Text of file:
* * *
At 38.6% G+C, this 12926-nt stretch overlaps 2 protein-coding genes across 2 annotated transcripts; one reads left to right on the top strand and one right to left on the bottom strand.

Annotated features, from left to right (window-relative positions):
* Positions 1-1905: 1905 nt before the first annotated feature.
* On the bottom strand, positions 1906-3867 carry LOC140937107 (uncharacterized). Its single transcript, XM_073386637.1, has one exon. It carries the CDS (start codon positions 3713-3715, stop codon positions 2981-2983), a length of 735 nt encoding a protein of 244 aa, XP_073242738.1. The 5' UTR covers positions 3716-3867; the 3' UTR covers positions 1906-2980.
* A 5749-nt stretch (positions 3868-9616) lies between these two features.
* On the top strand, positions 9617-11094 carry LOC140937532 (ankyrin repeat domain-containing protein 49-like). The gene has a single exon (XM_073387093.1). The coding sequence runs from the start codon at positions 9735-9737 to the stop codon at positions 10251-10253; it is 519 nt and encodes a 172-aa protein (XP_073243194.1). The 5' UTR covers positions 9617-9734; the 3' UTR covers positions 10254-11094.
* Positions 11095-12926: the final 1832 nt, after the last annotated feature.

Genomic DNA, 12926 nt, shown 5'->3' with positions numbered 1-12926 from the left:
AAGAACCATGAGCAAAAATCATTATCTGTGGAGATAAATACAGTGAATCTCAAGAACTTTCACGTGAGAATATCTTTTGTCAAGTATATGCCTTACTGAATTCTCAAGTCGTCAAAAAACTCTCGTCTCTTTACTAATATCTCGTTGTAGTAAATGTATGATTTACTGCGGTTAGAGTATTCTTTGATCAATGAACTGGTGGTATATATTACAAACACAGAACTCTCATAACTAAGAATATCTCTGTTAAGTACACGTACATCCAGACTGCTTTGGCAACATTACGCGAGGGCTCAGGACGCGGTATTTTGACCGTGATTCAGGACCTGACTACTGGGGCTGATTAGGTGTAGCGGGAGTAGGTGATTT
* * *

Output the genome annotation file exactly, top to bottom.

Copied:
At 38.6% G+C, this 12926-nt stretch overlaps 2 protein-coding genes across 2 annotated transcripts; one reads left to right on the top strand and one right to left on the bottom strand.

Annotated features, from left to right (window-relative positions):
* Positions 1-1905: 1905 nt before the first annotated feature.
* On the bottom strand, positions 1906-3867 carry LOC140937107 (uncharacterized). Its single transcript, XM_073386637.1, has one exon. It carries the CDS (start codon positions 3713-3715, stop codon positions 2981-2983), a length of 735 nt encoding a protein of 244 aa, XP_073242738.1. The 5' UTR covers positions 3716-3867; the 3' UTR covers positions 1906-2980.
* A 5749-nt stretch (positions 3868-9616) lies between these two features.
* On the top strand, positions 9617-11094 carry LOC140937532 (ankyrin repeat domain-containing protein 49-like). The gene has a single exon (XM_073387093.1). The coding sequence runs from the start codon at positions 9735-9737 to the stop codon at positions 10251-10253; it is 519 nt and encodes a 172-aa protein (XP_073243194.1). The 5' UTR covers positions 9617-9734; the 3' UTR covers positions 10254-11094.
* Positions 11095-12926: the final 1832 nt, after the last annotated feature.

Genomic DNA, 12926 nt, shown 5'->3' with positions numbered 1-12926 from the left:
AAGAACCATGAGCAAAAATCATTATCTGTGGAGATAAATACAGTGAATCTCAAGAACTTTCACGTGAGAATATCTTTTGTCAAGTATATGCCTTACTGAATTCTCAAGTCGTCAAAAAACTCTCGTCTCTTTACTAATATCTCGTTGTAGTAAATGTATGATTTACTGCGGTTAGAGTATTCTTTGATCAATGAACTGGTGGTATATATTACAAACACAGAACTCTCATAACTAAGAATATCTCTGTTAAGTACACGTACATCCAGACTGCTTTGGCAACATTACGCGAGGGCTCAGGACGCGGTATTTTGACCGTGATTCAGGACCTGACTACTGGGGCTGATTAGGTGTAGCGGGAGTAGGTGATTT